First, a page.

Mysteries of the internet

The internet is full of the oddest things. Okay, so that’s not an original insight. Hear me out though.

Quite a while ago, I had a conversation with my father about someone (I don’t think it was my father, necessarily) who was of the opinion that Tennessee Ernie Ford was the greatest male vocalist of living memory. Now, this seemed a bit odd to my ears. I’d heard a recording, when I was very little, of him singing 16 Tons, and I didn’t find it enthralling. However, I was thinking about it today and found a copy of the song on YouTube. I don’t know that I’m going to fall into the same opinion without any quibbles, but I can certainly see where this unknown reverer of Mr Ford was coming from. He’s pretty fantastic.

This got me thinking about the odd juxtapositions of the internet. YouTube has things like this adjacent (in some sense) to the most moronic videos of people driving their trucks into telephone poles, flaunting their, ahem, physical attributes, etc.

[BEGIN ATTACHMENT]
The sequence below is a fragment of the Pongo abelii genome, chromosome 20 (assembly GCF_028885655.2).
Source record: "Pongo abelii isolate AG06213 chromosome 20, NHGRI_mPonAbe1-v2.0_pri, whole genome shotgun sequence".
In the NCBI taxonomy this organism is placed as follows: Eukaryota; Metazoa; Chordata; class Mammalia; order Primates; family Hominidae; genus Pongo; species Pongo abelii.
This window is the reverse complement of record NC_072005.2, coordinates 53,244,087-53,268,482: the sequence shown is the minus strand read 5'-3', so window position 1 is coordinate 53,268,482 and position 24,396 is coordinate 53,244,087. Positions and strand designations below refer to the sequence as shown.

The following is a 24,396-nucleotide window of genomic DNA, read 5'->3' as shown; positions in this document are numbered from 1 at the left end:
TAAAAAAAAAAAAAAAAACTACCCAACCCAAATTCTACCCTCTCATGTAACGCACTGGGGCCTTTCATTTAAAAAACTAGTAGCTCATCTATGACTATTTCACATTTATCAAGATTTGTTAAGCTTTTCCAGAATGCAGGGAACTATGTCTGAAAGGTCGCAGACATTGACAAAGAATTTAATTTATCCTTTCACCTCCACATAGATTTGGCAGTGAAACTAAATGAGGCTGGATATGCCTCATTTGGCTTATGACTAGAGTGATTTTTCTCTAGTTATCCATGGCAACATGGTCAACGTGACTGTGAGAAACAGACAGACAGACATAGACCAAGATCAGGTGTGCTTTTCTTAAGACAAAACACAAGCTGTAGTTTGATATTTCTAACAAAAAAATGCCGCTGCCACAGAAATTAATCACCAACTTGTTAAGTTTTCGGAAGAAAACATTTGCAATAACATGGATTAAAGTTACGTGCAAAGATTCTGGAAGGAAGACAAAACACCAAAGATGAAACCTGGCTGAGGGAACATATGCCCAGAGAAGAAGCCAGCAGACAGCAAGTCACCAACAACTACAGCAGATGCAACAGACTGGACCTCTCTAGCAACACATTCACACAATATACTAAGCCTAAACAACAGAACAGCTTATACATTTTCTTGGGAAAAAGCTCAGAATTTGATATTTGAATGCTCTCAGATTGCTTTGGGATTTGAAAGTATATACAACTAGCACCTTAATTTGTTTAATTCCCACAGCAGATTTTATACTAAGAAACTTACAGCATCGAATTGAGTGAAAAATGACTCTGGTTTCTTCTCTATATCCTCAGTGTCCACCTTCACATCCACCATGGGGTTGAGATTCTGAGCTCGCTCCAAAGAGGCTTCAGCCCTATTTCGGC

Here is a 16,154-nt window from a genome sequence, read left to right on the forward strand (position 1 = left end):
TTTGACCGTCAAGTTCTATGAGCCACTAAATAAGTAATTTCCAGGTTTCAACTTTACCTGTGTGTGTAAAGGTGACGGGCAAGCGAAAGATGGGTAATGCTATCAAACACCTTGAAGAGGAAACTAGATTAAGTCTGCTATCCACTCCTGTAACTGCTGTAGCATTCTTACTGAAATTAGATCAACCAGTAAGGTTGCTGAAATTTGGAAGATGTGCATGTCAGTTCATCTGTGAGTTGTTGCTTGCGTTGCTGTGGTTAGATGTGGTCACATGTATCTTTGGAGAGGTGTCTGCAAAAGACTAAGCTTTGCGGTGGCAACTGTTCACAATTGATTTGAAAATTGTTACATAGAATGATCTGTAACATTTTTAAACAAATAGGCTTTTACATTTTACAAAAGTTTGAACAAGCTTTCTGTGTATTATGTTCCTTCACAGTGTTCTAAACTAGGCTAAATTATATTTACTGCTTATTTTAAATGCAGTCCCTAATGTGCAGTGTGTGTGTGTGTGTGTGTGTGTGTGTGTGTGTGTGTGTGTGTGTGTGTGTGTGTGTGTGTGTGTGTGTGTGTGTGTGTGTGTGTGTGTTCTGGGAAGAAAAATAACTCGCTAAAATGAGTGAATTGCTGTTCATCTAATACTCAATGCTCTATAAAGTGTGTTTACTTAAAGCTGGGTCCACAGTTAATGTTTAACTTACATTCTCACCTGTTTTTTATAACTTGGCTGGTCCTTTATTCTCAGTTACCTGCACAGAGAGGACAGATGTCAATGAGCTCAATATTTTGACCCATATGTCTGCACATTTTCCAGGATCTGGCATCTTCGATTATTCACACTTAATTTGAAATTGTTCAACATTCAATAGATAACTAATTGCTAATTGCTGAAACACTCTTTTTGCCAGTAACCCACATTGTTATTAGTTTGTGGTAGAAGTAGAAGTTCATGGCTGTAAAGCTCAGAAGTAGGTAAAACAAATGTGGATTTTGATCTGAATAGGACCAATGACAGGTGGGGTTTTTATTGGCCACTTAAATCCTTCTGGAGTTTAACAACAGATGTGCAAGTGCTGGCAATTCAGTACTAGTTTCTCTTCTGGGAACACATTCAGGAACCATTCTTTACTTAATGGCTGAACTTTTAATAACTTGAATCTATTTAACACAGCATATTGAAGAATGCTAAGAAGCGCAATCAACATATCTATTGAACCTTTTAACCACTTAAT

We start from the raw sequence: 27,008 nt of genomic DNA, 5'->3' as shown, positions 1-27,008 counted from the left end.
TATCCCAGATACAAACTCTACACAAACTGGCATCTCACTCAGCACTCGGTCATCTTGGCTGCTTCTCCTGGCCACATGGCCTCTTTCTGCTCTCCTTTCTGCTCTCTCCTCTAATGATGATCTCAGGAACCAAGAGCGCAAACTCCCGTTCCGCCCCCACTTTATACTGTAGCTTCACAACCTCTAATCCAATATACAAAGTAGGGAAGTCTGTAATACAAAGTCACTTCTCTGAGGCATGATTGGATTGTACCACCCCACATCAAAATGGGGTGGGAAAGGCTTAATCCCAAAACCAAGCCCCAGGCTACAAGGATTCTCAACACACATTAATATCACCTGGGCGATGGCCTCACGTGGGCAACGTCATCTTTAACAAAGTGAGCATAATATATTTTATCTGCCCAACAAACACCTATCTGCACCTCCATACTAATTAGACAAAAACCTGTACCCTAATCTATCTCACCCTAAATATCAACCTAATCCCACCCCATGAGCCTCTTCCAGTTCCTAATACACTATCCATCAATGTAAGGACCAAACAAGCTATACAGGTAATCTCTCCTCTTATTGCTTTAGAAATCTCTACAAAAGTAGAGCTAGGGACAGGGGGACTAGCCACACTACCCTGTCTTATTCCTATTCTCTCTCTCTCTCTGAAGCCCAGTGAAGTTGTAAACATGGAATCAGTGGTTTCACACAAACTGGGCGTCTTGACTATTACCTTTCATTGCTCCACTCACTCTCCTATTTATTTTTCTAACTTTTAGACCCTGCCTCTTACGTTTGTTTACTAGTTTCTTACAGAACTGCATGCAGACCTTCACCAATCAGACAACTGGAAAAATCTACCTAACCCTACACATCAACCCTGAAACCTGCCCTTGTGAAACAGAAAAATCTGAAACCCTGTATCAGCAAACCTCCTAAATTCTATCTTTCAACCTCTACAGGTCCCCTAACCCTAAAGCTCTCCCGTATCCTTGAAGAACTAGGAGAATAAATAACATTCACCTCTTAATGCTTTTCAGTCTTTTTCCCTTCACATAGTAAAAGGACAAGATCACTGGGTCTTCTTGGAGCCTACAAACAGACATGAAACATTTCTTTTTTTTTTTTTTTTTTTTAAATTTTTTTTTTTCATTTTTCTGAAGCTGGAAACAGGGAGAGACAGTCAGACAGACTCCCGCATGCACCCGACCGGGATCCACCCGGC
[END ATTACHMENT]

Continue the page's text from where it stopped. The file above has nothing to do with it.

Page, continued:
And that’s not all. We all have some inkling of the depths to which the seamier sides of the internet descend; one can get awfully odd results on what seem to be the most innocuous of internet searches. But it is also possible to read the greatest works of literature civilisation has produced, see reproductions of the greatest art, communicate with people around the globe and (on occasion) have reasoned debates about topics of great moment or very narrow interest on the very same internet.

Again, nothing that any of you haven’t thought about before; it was just brought home to me listening to the mellifluous voice of Mr Ford.

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